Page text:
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Mike Bellah

A History Lesson from the Future
June  2004
Last night I had a dream. The year was 2065, and my great, great granddaughter was giving a report to her 10th grade government class on what she called “The Terrorists Wars.” 

Here’s what she said:

Good morning class. As you know, The Terrorists Wars between 2001 and 2010 have been called the pivotal wars of the 21st century. 

Had the terrorists had their way, we would not be sitting here this morning, at least we girls would not. Education would be only for males, and you guys probably would be reciting religious mantras instead of reviewing history.

Today, we know that George W. Bush, our nation’s 43rd President, led us in winning these wars. 

After the infamous attacks of 9/11, 2001, it was the Bush Doctrine that declared war on every state that supported or harbored terrorists—a policy that led to military victories in Afghanistan and Iraq, and a policy that through economic and political pressure caused nations like Libya, Syria, Iran, Egypt and Saudi Arabia to expel their own terrorists. 

So we honor George Bush yearly on September 11. But did you know he almost did not get the chance to finish the wars? He almost was not elected for a second term. 

That’s right. Although President Bush was a well loved leader, he also was much hated. Before 9/11 his domestic detractors accused him of stealing the 2000 election; after 9/11 they accused him of not preparing adequately for the surprise attacks, of rushing to war in Afghanistan and Iraq, and of bungling the war effort in each of those places.

If you picked up a newspaper in the summer of 2004, just months before the November election, you would read not of atrocities committed by terrorists in Iraq (and there were many—innocent people beheaded, burned and bombed). No, the American Press wrote of the “atrocities” of the Bush administration, which included its failure to prevent the events of 9/11. 

In regards to 9/11, the Press blamed mostly National Security Advisor Condoleezza Rice. Of course, you know her better as Vice President Rice, the first woman and African American to rise to this position. After the Terrorist Wars, U.S. voters showed what they thought of Rice’s competence.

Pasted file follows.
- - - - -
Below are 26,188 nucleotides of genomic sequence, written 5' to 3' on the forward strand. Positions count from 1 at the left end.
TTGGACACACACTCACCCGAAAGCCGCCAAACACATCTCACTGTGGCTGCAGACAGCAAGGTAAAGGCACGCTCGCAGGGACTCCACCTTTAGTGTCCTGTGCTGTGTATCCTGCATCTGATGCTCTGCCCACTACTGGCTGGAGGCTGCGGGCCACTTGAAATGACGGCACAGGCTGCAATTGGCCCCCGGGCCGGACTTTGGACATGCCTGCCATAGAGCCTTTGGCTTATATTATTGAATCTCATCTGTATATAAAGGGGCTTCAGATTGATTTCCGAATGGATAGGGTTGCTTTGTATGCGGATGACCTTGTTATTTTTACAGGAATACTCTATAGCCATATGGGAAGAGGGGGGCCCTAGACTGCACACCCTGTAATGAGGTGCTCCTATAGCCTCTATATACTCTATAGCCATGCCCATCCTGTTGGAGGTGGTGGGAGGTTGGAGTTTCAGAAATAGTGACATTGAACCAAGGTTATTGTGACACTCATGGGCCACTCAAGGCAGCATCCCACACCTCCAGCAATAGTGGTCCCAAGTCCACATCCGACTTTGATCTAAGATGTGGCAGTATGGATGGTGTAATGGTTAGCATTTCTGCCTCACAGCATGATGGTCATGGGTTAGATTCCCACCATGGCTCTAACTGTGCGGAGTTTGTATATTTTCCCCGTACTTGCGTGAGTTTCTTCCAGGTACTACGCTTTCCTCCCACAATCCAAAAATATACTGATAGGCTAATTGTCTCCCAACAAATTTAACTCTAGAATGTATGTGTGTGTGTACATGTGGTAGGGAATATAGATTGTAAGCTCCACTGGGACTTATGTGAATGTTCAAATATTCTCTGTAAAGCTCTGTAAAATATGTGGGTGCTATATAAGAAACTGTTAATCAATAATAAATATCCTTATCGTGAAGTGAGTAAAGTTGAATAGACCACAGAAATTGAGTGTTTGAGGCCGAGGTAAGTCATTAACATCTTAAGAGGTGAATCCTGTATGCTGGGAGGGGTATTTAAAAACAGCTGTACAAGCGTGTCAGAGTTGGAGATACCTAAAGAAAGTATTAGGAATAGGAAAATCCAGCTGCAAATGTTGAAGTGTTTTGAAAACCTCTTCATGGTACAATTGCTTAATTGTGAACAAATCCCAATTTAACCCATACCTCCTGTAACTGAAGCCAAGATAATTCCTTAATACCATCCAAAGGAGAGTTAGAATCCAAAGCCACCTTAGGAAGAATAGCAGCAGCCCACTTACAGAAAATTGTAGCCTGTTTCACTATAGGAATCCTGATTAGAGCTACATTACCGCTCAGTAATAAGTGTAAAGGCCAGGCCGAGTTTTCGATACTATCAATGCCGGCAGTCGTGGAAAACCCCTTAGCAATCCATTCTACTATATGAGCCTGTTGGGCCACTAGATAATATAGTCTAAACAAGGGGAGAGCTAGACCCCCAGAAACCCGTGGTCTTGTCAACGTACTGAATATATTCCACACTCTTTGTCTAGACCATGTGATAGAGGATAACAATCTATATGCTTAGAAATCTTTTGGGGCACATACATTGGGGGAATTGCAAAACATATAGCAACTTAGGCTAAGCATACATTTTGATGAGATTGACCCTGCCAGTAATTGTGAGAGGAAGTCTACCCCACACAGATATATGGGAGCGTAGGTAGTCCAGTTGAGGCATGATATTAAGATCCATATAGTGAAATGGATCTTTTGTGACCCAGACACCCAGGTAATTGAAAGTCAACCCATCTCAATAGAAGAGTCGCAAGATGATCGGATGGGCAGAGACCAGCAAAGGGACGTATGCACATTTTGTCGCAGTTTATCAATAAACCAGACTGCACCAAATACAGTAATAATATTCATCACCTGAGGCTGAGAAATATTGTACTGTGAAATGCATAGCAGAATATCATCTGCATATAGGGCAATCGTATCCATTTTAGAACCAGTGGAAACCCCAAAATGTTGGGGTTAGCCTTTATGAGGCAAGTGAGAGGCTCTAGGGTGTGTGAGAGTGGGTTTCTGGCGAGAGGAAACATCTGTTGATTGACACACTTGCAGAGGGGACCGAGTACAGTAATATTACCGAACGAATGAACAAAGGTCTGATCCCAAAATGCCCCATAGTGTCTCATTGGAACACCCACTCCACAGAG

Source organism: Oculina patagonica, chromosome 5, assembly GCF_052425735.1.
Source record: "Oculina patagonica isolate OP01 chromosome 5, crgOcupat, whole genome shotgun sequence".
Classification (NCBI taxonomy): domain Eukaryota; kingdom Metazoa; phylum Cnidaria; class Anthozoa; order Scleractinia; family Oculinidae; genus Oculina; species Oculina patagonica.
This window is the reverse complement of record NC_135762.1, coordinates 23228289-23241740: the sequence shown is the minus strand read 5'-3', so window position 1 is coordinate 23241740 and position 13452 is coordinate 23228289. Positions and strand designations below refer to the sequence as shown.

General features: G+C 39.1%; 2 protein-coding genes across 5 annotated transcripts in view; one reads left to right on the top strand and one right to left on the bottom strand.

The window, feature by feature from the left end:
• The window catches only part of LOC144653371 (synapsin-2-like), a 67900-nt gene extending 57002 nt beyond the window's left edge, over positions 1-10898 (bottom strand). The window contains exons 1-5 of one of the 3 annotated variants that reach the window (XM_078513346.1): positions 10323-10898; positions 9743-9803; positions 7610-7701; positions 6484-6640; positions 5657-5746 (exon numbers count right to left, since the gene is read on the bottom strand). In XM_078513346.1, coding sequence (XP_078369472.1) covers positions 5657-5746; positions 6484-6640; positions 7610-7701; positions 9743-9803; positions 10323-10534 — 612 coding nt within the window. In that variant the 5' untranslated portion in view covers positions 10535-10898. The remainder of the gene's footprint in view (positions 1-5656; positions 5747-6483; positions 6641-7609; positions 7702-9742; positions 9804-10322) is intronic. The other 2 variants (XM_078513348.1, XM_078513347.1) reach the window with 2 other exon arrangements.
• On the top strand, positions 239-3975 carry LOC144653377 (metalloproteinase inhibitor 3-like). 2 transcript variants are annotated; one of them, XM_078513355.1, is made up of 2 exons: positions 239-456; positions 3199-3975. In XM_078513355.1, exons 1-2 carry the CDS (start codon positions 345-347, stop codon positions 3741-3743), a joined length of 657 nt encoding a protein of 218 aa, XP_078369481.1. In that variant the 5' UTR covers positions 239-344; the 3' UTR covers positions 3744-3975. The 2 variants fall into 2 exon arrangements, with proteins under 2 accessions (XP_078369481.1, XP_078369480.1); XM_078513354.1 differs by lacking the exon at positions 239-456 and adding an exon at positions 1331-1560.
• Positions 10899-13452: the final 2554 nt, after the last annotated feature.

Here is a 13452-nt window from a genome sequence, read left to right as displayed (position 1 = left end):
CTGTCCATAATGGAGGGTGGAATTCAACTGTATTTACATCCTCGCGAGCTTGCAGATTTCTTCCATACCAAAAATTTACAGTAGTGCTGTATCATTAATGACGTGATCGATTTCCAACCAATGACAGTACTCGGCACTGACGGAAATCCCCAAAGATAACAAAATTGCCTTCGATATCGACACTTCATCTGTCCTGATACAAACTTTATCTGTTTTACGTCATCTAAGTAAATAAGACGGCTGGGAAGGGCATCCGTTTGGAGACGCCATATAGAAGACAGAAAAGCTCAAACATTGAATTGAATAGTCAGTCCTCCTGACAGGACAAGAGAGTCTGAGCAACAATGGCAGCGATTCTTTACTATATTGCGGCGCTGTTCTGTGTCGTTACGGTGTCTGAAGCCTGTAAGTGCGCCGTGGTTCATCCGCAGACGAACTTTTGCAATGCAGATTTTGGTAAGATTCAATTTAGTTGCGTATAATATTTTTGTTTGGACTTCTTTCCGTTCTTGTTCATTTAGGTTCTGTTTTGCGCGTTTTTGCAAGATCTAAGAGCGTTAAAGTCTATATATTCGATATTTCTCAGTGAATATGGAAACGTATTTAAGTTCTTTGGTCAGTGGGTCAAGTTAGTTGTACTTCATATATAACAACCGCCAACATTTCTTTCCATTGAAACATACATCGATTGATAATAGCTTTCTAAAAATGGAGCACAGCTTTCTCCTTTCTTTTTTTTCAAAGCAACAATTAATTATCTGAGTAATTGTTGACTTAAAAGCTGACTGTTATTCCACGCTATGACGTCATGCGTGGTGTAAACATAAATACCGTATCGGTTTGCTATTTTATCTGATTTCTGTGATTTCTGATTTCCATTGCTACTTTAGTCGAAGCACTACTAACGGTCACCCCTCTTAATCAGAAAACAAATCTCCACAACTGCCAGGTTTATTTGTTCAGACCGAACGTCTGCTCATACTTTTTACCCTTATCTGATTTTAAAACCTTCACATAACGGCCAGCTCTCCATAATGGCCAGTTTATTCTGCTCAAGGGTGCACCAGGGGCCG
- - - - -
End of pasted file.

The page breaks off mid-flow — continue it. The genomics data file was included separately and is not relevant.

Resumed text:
But in the summer of 2004, news reports still were pointing out that the U.S. had not found weapons of mass destruction in Iraq. And since the existence of such was one justification for going to war, President Bush had “misled” the American people. 

Bush would not be vindicated until December 2008, when 400 pounds of Iraq’s weaponized anthrax, along with large caches of the deadly toxin ricin and serin gas, were discovered in Syria. 

To top it off, in May of 2004, the U.S. military had revealed an investigation into the abuse of Iraqi prisoners by American soldiers at a place called Abu Ghraib. Though the Army itself instigated the probe and eventually brought charges against its own people, the Press would not let go of the story. In the summer of 2004, more and more gruesome pictures were shown on the nightly news, and the president’s popularity dropped to new lows. Pollsters predicted an easy win for challenger John Kerry in the fall.

What rescued Bush to pursue his war on terror? What helped him help us remain free? You did. Or, your ancestors did. 

Ordinary Americans, many of them living in small towns like ours, refused to stand by idly and watch a courageous man and a noble cause defeated. They demonstrated in front of local news outlets; they called elected officials; they wrote newspaper columns and letters to the editor; and in November they went to the polls in record numbers.

My great, great grandfather was one of these people. He died before I was born, but while writing this report, I read some of his stuff. And, in closing, I’ve been wondering, did he guess how this would all turn out? When he wrote, did he think of me?

“You got it, honey,” I whispered looking into her grandmother’s blue eyes. Of course she couldn’t hear me; it was only a dream. 

Or was it a vision? 

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